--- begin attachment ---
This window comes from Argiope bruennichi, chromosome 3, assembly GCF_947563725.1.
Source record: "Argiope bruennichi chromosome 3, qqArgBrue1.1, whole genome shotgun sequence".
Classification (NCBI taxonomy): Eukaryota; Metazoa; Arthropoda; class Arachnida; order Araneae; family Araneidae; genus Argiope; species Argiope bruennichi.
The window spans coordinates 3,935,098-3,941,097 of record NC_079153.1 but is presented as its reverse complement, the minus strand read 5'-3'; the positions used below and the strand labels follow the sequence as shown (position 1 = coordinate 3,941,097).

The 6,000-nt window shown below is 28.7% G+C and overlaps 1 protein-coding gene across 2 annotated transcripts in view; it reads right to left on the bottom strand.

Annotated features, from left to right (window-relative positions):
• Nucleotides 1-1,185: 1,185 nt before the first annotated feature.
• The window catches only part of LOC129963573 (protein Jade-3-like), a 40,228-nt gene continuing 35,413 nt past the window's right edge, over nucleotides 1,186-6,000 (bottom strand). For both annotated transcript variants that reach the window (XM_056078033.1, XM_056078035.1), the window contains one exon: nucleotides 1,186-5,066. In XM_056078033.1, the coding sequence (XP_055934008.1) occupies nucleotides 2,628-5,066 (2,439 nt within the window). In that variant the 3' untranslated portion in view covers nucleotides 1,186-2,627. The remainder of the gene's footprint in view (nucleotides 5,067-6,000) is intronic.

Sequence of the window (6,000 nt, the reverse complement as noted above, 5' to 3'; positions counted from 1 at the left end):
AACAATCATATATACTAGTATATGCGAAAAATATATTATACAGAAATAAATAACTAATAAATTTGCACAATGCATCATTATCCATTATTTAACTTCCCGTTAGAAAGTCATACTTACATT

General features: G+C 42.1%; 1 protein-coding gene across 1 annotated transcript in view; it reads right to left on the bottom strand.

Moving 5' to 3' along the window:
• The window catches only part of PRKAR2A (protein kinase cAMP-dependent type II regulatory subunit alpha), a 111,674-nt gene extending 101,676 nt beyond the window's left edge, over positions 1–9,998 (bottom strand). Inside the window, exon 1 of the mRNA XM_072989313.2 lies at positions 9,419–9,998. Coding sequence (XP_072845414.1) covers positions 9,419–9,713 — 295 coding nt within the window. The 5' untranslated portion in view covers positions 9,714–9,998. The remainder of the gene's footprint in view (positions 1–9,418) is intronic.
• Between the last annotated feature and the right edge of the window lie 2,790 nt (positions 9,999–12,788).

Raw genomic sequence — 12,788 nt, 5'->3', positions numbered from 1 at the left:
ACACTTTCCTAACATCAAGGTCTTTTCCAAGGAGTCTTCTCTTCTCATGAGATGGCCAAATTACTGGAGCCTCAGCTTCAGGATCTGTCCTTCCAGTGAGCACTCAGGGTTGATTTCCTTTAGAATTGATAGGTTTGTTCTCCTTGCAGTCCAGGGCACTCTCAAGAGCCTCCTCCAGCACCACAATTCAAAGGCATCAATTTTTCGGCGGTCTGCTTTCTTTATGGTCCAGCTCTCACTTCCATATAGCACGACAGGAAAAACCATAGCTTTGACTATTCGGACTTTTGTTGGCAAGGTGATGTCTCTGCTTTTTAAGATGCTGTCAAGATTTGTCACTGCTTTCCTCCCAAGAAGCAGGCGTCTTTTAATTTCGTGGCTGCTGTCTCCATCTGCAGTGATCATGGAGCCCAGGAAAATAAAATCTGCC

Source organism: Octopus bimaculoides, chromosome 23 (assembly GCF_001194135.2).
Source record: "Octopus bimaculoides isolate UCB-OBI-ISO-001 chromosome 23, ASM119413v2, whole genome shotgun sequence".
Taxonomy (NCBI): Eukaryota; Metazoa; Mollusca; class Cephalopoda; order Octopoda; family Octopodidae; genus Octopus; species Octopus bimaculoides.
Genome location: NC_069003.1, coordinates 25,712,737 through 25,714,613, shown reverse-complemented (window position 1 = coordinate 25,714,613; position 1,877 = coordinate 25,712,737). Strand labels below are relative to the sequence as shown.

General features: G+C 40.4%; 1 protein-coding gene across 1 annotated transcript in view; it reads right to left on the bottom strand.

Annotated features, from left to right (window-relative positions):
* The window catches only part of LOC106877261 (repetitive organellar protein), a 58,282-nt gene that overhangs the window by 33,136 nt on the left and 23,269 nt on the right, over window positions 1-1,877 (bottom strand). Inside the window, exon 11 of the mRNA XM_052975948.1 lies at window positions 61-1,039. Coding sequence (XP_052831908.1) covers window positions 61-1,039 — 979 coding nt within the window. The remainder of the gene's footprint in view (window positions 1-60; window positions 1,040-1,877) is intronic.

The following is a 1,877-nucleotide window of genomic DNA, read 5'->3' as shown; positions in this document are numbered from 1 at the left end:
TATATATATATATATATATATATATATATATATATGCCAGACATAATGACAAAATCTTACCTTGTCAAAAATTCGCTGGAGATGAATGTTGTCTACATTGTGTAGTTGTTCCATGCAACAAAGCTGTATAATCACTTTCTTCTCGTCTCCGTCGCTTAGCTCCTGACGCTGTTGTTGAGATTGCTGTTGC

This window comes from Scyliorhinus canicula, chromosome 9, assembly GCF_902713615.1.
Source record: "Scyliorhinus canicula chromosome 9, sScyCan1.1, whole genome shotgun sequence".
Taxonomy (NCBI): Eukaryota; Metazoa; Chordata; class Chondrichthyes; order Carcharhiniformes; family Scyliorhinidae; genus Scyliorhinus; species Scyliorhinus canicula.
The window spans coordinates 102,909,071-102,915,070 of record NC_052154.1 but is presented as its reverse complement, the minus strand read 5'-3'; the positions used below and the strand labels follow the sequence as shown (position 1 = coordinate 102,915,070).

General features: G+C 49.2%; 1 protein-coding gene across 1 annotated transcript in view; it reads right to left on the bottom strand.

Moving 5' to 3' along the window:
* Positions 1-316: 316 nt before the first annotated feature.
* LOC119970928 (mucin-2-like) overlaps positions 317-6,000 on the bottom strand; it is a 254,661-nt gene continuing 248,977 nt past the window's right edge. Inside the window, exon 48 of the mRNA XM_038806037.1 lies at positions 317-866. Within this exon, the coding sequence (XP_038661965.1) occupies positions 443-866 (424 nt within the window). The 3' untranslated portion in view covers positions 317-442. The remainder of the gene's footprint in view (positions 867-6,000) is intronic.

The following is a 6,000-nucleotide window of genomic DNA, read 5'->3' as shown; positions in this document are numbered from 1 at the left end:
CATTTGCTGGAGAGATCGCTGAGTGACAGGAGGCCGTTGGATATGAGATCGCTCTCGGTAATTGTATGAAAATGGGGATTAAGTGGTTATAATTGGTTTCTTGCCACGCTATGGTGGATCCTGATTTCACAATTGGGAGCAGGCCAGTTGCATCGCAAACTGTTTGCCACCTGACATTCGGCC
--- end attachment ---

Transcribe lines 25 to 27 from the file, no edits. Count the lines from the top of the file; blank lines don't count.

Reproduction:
TATATATATATATATATATATATATATATATATATGCCAGACATAATGACAAAATCTTACCTTGTCAAAAATTCGCTGGAGATGAATGTTGTCTACATTGTGTAGTTGTTCCATGCAACAAAGCTGTATAATCACTTTCTTCTCGTCTCCGTCGCTTAGCTCCTGACGCTGTTGTTGAGATTGCTGTTGC

This window comes from Scyliorhinus canicula, chromosome 9, assembly GCF_902713615.1.
Source record: "Scyliorhinus canicula chromosome 9, sScyCan1.1, whole genome shotgun sequence".